The rise of hybrid AI PCs will drive a new wave of demand for PC upgrades, putting sales back on a stronger growth track, said Lenovo Chairman and CEO Yang Yuanqing. He added the company expects that more than half of all PCs will be equipped with AI functions by 2026.

With so much at stake, Lenovo – like all of its rivals – is sparing no expense to strengthen its hand in the upcoming AI era. The company said it plans to boost its investment in product innovation until R&D staff make up more than a quarter of its total employees. It also expects the R&D spending ratio for its current fiscal year to reach a record high.

In a conference call with investors following the release of its latest report, executive vice president and Lenovo China President Liu Jun discussed the upcoming launch of two AI PCs in the $1,000 to $1,500 price range at the company’s Innovation Technology Conference in April. That means all eyes will turn to the company again next month to see what it has to offer in this critical area.

PC skeptics 

But there’s also no lack of skeptics who doubt whether demand for AI PCs will lead to a sales renaissance for the mature industry. The global PC market is still posting weak growth in the post-Covid period, with data tracking firm IDC forecasting only 3.1% average annual growth through 2027. Put differently, IDC doesn’t seem to expect that AI PCs will breathe major new life into overall sales even if they become the next big thing.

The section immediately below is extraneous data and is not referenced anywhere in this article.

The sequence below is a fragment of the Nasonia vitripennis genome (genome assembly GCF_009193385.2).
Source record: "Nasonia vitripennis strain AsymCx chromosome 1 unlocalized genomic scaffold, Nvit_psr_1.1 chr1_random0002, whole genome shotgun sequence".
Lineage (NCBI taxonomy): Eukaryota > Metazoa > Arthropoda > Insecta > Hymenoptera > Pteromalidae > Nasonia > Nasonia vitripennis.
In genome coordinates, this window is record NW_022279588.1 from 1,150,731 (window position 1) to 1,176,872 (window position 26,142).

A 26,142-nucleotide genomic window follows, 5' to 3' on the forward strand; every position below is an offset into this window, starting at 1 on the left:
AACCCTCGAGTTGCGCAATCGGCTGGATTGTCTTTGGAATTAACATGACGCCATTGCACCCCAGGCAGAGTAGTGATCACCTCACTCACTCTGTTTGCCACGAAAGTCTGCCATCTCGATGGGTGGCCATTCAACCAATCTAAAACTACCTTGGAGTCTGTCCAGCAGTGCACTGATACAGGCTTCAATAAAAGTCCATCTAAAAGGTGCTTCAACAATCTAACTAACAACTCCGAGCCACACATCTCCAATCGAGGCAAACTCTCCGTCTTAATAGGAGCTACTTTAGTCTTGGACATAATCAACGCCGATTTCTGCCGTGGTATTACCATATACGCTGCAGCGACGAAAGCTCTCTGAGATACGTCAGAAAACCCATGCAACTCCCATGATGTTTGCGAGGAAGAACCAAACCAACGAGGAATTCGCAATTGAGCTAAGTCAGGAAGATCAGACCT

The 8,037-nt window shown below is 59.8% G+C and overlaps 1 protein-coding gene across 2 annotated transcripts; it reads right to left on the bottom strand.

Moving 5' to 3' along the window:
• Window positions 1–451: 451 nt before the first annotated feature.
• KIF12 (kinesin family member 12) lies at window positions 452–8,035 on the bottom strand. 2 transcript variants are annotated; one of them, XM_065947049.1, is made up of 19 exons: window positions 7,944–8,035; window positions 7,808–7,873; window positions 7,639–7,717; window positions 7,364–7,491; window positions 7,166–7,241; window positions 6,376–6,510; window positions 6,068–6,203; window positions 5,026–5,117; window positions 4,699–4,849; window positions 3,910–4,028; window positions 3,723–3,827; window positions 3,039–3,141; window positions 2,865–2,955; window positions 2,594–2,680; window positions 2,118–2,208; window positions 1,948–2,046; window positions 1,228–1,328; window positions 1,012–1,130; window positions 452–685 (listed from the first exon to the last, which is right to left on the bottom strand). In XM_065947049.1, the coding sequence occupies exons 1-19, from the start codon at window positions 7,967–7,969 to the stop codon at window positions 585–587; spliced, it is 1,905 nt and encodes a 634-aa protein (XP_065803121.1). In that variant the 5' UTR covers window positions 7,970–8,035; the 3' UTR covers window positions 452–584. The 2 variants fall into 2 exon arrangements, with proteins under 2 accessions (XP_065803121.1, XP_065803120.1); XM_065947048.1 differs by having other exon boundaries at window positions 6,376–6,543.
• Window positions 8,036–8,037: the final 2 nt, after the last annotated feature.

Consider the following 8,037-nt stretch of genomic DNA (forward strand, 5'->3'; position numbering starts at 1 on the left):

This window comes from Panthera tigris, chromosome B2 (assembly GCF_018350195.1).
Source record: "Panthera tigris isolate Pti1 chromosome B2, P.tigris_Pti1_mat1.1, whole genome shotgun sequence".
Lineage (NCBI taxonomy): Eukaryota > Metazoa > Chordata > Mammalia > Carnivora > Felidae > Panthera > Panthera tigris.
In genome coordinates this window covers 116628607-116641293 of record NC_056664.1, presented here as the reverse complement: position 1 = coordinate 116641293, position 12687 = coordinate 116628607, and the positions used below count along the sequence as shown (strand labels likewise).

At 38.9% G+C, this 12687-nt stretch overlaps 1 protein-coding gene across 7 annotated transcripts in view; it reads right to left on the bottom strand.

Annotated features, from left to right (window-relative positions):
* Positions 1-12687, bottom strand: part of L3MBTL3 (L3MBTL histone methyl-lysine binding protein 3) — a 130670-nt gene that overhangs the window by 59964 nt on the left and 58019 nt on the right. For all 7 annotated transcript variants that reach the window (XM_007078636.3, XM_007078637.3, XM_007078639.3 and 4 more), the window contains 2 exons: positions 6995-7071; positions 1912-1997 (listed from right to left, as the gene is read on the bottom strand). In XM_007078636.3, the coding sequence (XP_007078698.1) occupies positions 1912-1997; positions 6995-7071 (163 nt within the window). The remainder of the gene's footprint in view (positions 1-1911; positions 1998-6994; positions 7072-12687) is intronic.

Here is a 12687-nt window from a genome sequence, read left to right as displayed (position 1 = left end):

At the same time, there’s no guarantee that Lenovo will profit handsomely from AI PCs, and that the big profits may instead go to other players in its supply chain. A similar case is new energy technology, where lithium suppliers are emerging as some of the biggest winners while manufacturers struggle to stay in business. Similarly, other companies that supply high-tech components for PCs, such as chip manufacturers like Nvidia (NVDA.US) and AMD (AMD.US), could end up the biggest winners in the move to AI PCs.

Then there are also rising concerns over whether the U.S might prohibit or limit American companies from selling cutting-edge chips to China, which could set back players from related Chinese industries.

The potential for such action surfaced in a Newsweek article a year ago, in which an expert recommended a U.S. ban on the use of Lenovo computers over suspicions the company illegally obtained PC users’ information. Bloomberg Businessweek later exposed that the organization behind the recommendation, China Tech Threat (CTT), had close relations with Dell, implying the move was an instance of one rival attacking another rather than a case of a real security threat.

Still, concerns will inevitably remain. After all, Washington is quite wary of China’s rise, taking regular steps to stymie Chinese tech companies in certain areas like AI and cutting-edge microchips. So, Lenovo, as a leader in the industry, could easily fall into Washington’s crosshairs. With so many question marks hanging over the company, it’s no wonder investors are cautious.